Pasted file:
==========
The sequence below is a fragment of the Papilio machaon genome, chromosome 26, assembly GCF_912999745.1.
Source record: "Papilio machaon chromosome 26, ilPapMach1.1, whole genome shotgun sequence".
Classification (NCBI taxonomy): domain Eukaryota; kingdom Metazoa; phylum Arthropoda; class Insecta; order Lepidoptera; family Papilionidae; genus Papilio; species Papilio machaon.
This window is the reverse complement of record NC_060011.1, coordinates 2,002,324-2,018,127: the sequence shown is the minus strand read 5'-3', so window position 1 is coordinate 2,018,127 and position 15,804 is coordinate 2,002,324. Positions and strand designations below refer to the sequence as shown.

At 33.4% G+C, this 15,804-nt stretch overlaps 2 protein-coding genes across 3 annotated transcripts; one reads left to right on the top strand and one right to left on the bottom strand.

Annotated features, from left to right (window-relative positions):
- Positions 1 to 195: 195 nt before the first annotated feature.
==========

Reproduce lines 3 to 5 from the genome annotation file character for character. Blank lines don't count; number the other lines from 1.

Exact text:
Classification (NCBI taxonomy): domain Eukaryota; kingdom Metazoa; phylum Arthropoda; class Insecta; order Lepidoptera; family Papilionidae; genus Papilio; species Papilio machaon.
This window is the reverse complement of record NC_060011.1, coordinates 2,002,324-2,018,127: the sequence shown is the minus strand read 5'-3', so window position 1 is coordinate 2,018,127 and position 15,804 is coordinate 2,002,324. Positions and strand designations below refer to the sequence as shown.

At 33.4% G+C, this 15,804-nt stretch overlaps 2 protein-coding genes across 3 annotated transcripts; one reads left to right on the top strand and one right to left on the bottom strand.